Sixes and sevens

  • I think standards are slipping
  • You find things rather challenging these days
  • She is completely set in her ways

I am finding this world increasingly alienating. (Blair, Bush, Iraq, tailgaters, processed foods, processed musak, processed thinking, global warming, multinational corporations, international terrorism…)

…slap me now before I get hysterical in public.

The question is, how much worse actually is it? Certainly, global warming is new, or does it just seems more likely? However, I strongly suspect that the reason I find the world nastier and scarier is because I am older, grumpier, more cynical and more easily spooked by things like Bush and Blair, liar Blair, it’s not fair, don’t you care? Nukes in Korea. Here and there. Iraq, terrorism, suicide bombers, suicide bombers with nukes, nuclear war no thanks, Chechnya, Georgia, Dubbya, Dubbya Bush, Wubbleyou Bush. Wubbleyou. Wibble you. Wibble.

Sorry.

I was fortunate to be born in a particularly pretty, particularly safe, particularly peaceful part of the UK. It was rural. Rural as in farms and villages and schools with 24 pupils. A smooth and rural prosperity. Roses above the door. Terrorists. Bombers. Afghanistan. More torture now than in the time of Saddam Hussain. More torture. More torture. Guantanamo, mo, mo, yo, yo. Yo! Blair!

These days two bedroom cottages are over quarter of a mil sterling, (that’s Mr Sterling to you and me), the pubs are restaurants, the post-offices are closed and the buses aren’t. Anything. The buses aren’t anything at all. They don’t exist. Exist. Exit. No exit. Extinct. Extinction. Sixth extinction. Specicide. Specious arguments. Extinctions. Extinction. Exit. No exit.

The place is full of television presenters, these days. It’s Surrey or Berkshire. It has no integrity and no soul. It’s suburbia for fex sake.

I moved away a couple of years ago, and though I blip back every now and again, I spent three nights there last week for the first time since I left. Never go back. No way back. Everything changes. No way back. No through road. No way out. No way forward. No oil. NO OIL. No way. No votes. Not enough votes. Steal an election. Steal a country. Hey, steal a country, why don’t you. Steal two. Steal three. Here, have mine. We don’t have it any more. Not since it was given away. A million in the street said ‘not in our name’. Not in our name. We’re sorry. Don’t kill us. Even though we’re killing you. It isn’t fai-ai-ai-ai-air.

I had been wistful about leaving, but I’m not now. The pubs aren’t pubs they are restaurants. There is nowhere for farm-workers to go wet their throat with a pint on the way home, because there are no pubs, and precious few farm-workers for that matter. The houses they were born in cost twenty years’ wages. But that’s ok. It’s all part of the global economy. International banking. International farming. Kenyan beans. Indonesian rice. Isreali avocados. Chilean grapes. Texan oil. Multinational corporations. Multinational manufacturing. Sweatshops. Five-for-a-tenner. Sweatshops. Slave labour. Slavery. Slaves. Gangmasters. Cockles and mussles alive alive o. Cocklers at Morcambe have drowned a drowned-oh. It’s ok – they’re illegals.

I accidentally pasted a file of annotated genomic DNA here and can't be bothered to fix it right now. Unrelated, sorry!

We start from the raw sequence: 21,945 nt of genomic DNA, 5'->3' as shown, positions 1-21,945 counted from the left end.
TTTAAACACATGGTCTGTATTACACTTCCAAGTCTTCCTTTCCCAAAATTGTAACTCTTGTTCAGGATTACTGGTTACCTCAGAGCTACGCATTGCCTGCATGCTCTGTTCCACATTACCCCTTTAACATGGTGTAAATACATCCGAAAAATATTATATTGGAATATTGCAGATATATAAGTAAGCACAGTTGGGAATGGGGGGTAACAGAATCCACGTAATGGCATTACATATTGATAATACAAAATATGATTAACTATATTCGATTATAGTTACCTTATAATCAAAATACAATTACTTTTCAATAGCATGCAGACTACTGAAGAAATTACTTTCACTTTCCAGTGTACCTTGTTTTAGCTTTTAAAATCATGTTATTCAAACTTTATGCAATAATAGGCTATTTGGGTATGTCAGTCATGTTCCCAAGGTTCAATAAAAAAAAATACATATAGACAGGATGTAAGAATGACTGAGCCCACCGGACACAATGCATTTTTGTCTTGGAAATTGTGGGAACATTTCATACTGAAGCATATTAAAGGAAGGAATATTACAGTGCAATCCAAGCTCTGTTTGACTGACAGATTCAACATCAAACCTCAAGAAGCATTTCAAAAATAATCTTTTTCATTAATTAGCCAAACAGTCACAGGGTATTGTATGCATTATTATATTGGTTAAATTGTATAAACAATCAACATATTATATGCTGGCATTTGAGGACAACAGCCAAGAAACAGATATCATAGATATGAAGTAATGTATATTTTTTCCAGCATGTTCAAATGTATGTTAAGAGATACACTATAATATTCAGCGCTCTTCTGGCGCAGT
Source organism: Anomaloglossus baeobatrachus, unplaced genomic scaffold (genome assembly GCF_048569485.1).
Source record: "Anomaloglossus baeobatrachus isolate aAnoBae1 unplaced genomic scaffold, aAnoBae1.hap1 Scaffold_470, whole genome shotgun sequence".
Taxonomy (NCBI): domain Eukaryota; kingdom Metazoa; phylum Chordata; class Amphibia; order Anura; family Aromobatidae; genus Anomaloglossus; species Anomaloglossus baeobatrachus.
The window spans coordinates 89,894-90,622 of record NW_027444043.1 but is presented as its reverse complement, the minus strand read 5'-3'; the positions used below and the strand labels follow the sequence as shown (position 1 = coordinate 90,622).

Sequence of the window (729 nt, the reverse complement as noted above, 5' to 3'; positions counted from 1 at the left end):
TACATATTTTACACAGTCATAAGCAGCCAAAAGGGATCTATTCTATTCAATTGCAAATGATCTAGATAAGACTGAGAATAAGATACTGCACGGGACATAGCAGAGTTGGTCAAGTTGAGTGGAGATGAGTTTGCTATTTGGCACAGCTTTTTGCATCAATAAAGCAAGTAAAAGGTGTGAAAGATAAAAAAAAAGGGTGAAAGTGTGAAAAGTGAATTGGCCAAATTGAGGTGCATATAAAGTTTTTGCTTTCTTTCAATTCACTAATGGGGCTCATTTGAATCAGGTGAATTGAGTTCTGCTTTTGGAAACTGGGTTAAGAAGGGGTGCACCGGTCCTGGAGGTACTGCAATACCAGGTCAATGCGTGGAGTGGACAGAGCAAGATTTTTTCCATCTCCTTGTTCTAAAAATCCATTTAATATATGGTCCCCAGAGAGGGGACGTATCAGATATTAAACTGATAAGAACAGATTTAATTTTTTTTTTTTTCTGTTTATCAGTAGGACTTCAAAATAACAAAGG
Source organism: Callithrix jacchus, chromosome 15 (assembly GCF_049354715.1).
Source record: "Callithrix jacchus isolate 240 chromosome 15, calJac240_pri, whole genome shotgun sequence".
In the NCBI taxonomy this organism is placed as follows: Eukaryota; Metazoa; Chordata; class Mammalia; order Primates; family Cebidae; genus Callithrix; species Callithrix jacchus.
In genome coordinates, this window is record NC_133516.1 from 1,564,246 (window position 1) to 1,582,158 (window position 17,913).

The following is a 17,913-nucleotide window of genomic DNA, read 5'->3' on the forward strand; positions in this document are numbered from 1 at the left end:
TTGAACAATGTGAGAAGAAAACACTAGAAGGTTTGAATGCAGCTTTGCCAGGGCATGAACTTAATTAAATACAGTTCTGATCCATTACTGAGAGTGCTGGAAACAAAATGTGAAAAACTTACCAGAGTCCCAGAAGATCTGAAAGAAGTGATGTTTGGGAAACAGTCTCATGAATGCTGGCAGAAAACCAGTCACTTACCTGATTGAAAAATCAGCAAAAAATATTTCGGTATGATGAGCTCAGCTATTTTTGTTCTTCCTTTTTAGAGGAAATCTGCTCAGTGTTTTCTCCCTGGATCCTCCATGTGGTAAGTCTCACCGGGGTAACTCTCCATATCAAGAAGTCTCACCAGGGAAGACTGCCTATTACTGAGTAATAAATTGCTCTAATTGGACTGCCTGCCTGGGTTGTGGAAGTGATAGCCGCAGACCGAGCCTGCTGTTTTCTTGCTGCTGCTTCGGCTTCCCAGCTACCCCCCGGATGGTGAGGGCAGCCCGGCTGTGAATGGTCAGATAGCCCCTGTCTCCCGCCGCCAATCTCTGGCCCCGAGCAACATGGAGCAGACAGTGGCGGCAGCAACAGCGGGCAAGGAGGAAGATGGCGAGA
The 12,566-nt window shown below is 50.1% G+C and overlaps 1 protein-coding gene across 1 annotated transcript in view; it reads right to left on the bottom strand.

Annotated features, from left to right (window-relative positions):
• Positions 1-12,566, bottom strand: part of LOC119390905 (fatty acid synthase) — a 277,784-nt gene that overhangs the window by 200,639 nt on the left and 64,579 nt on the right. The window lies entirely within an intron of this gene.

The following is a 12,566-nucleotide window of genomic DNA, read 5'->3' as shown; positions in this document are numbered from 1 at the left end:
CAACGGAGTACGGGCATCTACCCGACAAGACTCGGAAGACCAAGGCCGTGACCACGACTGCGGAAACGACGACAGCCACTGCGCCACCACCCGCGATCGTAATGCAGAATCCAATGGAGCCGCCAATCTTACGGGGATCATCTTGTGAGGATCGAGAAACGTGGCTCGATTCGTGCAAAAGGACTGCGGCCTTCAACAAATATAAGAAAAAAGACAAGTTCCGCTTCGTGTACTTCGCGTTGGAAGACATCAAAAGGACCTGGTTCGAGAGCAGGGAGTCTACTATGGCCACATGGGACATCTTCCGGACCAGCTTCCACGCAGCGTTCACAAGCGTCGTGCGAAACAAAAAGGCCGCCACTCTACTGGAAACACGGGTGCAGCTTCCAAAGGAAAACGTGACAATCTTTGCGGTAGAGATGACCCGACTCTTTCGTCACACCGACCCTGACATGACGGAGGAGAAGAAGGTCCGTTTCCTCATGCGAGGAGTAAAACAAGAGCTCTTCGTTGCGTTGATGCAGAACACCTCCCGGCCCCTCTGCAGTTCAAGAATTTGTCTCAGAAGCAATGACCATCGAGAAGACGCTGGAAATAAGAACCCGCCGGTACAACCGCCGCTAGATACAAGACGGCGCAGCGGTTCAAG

But is it me? Is this no madder than the Bay of Pigs and the Cuban Missile crisis? Have we exchanged fear of tuberculosis, cholera and an early, painful, unnecessary death for fear of Tony Blair, Condoleeza and an early, painful, unnecessary death?

I’m glad I’ve moved to where houses are just ridiculously expensive, where my neighbours aren’t TV presenters. models, actresses and media whores, even if it is not dark here at night any more.

But is it me? Is it just that I’m older, or is the world nastier?

Whatever it is, I really HATE tailgaters.

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9 responses to “Sixes and sevens

  1. Interesting thoughts AB – and awfully well expressed.

    I’m with the ‘life has always been awful but is now awful in a different way’. With the exception of childhood when everything seemed safe, but that may be a side effect of childhood.

  2. Surely it is only a modern childhood that has seemed safe. Back in the olden days the children would have been sent down the mine, under the looms or up the chimney, if they survived that long.

    Have you heard the song ‘Country Life’ by Show of Hands. Raises similar points to you in the way rural life has changed. Shame I can’t find an online source for the lyrics but I think you can hear a sample from their website.